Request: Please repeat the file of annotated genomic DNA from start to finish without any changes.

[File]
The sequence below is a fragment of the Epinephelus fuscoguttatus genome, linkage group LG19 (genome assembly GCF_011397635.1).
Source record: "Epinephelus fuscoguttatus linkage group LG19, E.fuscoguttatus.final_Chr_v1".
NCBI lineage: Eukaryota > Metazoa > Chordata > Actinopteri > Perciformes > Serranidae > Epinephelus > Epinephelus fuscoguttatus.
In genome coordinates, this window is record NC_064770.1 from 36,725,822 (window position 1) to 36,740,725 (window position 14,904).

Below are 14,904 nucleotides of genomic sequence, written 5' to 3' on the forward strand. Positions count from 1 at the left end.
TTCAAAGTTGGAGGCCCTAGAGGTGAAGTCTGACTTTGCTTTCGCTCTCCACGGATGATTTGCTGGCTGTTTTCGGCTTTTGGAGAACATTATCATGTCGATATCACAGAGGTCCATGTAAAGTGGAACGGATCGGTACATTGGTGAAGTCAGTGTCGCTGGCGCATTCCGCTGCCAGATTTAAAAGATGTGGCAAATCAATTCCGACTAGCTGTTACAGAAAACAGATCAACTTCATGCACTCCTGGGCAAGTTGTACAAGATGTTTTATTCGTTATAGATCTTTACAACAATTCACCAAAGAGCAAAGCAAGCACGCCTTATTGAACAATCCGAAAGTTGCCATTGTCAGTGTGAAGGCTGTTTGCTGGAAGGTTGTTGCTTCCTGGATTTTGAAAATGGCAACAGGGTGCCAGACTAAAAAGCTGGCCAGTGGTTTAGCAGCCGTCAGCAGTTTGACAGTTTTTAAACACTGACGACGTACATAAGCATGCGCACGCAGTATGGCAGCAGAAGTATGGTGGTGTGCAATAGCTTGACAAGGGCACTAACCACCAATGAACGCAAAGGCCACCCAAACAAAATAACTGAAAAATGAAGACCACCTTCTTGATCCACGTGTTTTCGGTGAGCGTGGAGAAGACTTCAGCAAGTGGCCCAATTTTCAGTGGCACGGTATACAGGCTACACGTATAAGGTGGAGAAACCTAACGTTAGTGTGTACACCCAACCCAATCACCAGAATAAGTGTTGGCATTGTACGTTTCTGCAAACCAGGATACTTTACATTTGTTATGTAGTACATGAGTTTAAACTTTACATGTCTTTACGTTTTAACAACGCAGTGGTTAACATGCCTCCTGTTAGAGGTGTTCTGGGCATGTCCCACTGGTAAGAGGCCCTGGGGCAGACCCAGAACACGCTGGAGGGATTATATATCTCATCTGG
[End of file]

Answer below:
The sequence below is a fragment of the Epinephelus fuscoguttatus genome, linkage group LG19 (genome assembly GCF_011397635.1).
Source record: "Epinephelus fuscoguttatus linkage group LG19, E.fuscoguttatus.final_Chr_v1".
NCBI lineage: Eukaryota > Metazoa > Chordata > Actinopteri > Perciformes > Serranidae > Epinephelus > Epinephelus fuscoguttatus.
In genome coordinates, this window is record NC_064770.1 from 36,725,822 (window position 1) to 36,740,725 (window position 14,904).

Below are 14,904 nucleotides of genomic sequence, written 5' to 3' on the forward strand. Positions count from 1 at the left end.
TTCAAAGTTGGAGGCCCTAGAGGTGAAGTCTGACTTTGCTTTCGCTCTCCACGGATGATTTGCTGGCTGTTTTCGGCTTTTGGAGAACATTATCATGTCGATATCACAGAGGTCCATGTAAAGTGGAACGGATCGGTACATTGGTGAAGTCAGTGTCGCTGGCGCATTCCGCTGCCAGATTTAAAAGATGTGGCAAATCAATTCCGACTAGCTGTTACAGAAAACAGATCAACTTCATGCACTCCTGGGCAAGTTGTACAAGATGTTTTATTCGTTATAGATCTTTACAACAATTCACCAAAGAGCAAAGCAAGCACGCCTTATTGAACAATCCGAAAGTTGCCATTGTCAGTGTGAAGGCTGTTTGCTGGAAGGTTGTTGCTTCCTGGATTTTGAAAATGGCAACAGGGTGCCAGACTAAAAAGCTGGCCAGTGGTTTAGCAGCCGTCAGCAGTTTGACAGTTTTTAAACACTGACGACGTACATAAGCATGCGCACGCAGTATGGCAGCAGAAGTATGGTGGTGTGCAATAGCTTGACAAGGGCACTAACCACCAATGAACGCAAAGGCCACCCAAACAAAATAACTGAAAAATGAAGACCACCTTCTTGATCCACGTGTTTTCGGTGAGCGTGGAGAAGACTTCAGCAAGTGGCCCAATTTTCAGTGGCACGGTATACAGGCTACACGTATAAGGTGGAGAAACCTAACGTTAGTGTGTACACCCAACCCAATCACCAGAATAAGTGTTGGCATTGTACGTTTCTGCAAACCAGGATACTTTACATTTGTTATGTAGTACATGAGTTTAAACTTTACATGTCTTTACGTTTTAACAACGCAGTGGTTAACATGCCTCCTGTTAGAGGTGTTCTGGGCATGTCCCACTGGTAAGAGGCCCTGGGGCAGACCCAGAACACGCTGGAGGGATTATATATCTCATCTGG